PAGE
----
The masters of the country's three main maternity hospitals have called on the Government to impose travel restrictions on heavily pregnant women. Their request is in light of the number of "near death" situations many non-nationals are exposing themselves to in a desperate bid to have their baby here.
Master of the National Maternity Hospital at Holles Street, Dr Declan Keane, said there have been two cases recently where a woman delivered at Dublin port and another in the ambulance from the airport.
"These women were obviously in labour when they got on the aeroplane or ferry and disguised their distress. If Irish women are asked for a letter from their doctor before they get on a plane, how can women from Lagos get on a plane at 40 weeks?" Dr Keane said.
"There is no direct flight from Lagos to Ireland so many of these women are travelling for days and we have no idea of their medical history when they arrive. I feel it will take an accident or a death for the travel companies to respond to this issue," he added.
He said the influx of heavily pregnant asylum seekers had not been reduced despite the Supreme Court ruling which said while all children born here were automatically entitled to citizenship and residency, their parents were not.
Between January and June of 2002, 15% of all deliveries in Dublin were to non-nationals. This year non-nationals account for 20% of all deliveries, Dr Keane said.
"Based on the number of deliveries in the first six months, the three maternity hospitals (Holles Street, the Rotunda and the Coombe), estimate that between 5,800 and 6,000 non-national women will give birth this year.
That is enough for a large maternity hospital in Europe and if the levels of birth rates continue we will need a fourth maternity hospital in Dublin to cope with demand," he said.
Last year Holles Street delivered 8,162 babies the first time in 20 years that more than 8,000 mothers gave birth there.
Birth rates at the hospital are already up 5.9% on this time last year, putting the hospital on track to deliver 8,644 babies by the end of 2003.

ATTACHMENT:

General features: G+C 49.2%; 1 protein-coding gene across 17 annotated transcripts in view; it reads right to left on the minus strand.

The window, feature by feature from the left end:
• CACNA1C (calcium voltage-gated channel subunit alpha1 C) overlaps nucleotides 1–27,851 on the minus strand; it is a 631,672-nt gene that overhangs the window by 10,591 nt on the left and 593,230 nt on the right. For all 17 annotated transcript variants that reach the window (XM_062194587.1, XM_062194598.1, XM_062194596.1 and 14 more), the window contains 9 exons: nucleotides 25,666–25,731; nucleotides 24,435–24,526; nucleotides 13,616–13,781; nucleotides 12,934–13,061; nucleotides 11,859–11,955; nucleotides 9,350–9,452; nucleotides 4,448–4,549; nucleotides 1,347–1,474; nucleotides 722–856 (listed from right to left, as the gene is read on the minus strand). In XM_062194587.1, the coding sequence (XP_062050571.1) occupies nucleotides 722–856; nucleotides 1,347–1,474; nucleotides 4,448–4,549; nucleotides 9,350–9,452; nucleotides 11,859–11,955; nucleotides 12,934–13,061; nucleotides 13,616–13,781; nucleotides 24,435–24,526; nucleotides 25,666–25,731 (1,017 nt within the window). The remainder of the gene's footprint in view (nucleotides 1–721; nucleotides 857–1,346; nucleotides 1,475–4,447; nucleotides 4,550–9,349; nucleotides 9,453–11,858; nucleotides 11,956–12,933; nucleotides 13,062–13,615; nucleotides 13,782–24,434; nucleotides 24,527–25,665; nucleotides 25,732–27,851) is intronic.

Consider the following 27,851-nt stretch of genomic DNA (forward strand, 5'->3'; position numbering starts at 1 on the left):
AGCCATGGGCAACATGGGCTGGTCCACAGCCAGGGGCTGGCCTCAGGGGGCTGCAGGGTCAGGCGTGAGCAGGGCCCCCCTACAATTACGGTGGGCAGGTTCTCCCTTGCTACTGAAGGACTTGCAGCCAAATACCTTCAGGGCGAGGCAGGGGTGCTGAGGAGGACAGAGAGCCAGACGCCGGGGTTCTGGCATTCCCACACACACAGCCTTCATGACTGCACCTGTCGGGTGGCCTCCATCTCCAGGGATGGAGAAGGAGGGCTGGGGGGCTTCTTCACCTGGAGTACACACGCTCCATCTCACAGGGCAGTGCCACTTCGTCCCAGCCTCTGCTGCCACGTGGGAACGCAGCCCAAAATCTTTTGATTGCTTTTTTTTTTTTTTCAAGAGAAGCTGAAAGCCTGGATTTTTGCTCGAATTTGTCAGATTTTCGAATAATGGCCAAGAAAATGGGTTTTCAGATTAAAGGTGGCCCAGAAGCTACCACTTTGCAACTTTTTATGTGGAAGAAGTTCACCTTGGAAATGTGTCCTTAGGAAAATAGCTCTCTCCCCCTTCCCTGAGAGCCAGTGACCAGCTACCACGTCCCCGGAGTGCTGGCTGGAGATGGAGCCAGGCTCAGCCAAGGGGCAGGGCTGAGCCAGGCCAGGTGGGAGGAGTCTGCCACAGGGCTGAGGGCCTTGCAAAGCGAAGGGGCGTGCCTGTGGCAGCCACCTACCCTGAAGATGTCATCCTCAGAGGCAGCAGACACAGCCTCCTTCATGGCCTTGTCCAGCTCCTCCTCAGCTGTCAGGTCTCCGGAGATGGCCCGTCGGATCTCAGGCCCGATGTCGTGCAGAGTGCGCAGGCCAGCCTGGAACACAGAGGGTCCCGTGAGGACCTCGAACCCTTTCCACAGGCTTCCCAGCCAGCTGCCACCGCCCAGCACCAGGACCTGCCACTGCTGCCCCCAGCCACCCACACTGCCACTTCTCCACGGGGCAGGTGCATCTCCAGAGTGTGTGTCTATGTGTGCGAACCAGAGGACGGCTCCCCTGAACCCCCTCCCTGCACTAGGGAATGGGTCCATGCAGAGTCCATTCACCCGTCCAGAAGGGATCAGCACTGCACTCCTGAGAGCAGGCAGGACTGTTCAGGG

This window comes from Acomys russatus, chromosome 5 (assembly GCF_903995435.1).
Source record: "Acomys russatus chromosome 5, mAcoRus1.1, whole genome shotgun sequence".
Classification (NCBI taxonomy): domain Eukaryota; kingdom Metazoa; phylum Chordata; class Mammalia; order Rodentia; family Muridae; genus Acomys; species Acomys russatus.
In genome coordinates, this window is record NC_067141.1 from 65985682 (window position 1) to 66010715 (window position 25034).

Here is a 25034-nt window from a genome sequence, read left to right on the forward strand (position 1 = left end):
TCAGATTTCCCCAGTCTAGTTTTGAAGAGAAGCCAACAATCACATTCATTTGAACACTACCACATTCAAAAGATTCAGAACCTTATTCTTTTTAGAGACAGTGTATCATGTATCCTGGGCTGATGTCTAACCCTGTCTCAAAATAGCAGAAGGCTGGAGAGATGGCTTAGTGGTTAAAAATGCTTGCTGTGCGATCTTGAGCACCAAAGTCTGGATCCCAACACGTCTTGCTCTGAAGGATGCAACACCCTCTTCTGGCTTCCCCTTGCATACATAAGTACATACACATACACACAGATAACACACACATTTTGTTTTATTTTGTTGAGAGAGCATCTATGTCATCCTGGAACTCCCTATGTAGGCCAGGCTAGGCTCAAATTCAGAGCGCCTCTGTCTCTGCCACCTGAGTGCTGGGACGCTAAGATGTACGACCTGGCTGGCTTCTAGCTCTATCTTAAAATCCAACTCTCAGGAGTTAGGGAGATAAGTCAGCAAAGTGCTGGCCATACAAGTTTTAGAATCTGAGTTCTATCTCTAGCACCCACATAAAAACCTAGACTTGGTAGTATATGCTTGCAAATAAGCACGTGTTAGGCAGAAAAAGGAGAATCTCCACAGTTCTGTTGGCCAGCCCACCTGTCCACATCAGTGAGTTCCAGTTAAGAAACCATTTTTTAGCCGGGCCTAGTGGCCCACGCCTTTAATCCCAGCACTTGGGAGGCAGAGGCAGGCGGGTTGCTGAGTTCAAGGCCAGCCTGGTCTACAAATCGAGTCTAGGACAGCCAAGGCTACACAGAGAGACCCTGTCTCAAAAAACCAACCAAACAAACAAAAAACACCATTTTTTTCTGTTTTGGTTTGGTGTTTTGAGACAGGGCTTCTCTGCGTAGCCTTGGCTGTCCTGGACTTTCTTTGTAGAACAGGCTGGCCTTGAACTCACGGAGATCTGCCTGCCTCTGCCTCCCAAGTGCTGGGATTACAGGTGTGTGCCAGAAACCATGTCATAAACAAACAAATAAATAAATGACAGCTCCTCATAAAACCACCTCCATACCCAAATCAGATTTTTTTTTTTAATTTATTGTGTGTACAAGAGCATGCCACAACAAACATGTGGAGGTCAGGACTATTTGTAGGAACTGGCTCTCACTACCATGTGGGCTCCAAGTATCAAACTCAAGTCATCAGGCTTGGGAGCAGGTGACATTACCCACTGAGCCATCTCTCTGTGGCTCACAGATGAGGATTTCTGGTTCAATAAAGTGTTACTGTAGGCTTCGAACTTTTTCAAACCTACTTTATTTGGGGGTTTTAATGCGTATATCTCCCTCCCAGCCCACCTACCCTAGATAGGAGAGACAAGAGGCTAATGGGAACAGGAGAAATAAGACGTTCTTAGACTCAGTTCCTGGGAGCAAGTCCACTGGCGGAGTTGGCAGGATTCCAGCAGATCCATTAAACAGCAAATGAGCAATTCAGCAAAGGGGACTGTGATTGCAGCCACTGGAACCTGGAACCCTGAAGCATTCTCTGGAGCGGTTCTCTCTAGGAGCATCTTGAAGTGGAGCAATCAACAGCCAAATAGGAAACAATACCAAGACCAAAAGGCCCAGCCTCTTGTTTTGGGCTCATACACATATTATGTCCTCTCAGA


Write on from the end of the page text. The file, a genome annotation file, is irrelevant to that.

"We were overstretched last year and the situation is even worse this year. We have more and more patients and no resources to hire extra staff to look after them. That means cutting corners. If you cut corners then safety is an issue," Dr Keane said.
Aer Lingus and Ryanair said they do not carry women who are more than 36 weeks pregnant.
A spokesman for Stena Line ferries said he had no memory of any woman giving birth on board and felt there would be "civil liberties issues" if they refused women on the basis that they were pregnant.
However, he said the company would consider its position in light of the statement from the maternity hospitals.
The Department of Justice said it was up to immigration officers at points of entry into the country to decide if someone was entering the country illegally and act accordingly.
Up to 28 weeks: Aer Lingus and Ryanair will carry a pregnant woman without a doctor's certificate. Ryanair handling staff may request the individual to sign an indemnity confirming that they are less than 28 weeks pregnant.
28 to 36 weeks: Ryanair requires a doctor's certificate confirming the passenger is fit and healthy and specifying the baby's due date.
Up to 32 weeks: Aer Lingus will carry a pregnant woman on long-haul or European flights.
32 to 36 weeks: Aer Lingus requires a doctor's certificate and will only carry a pregnant woman on domestic or flights to and from Britain.
36 weeks and over: Aer Lingus and Ryanair will not carry a pregnant woman.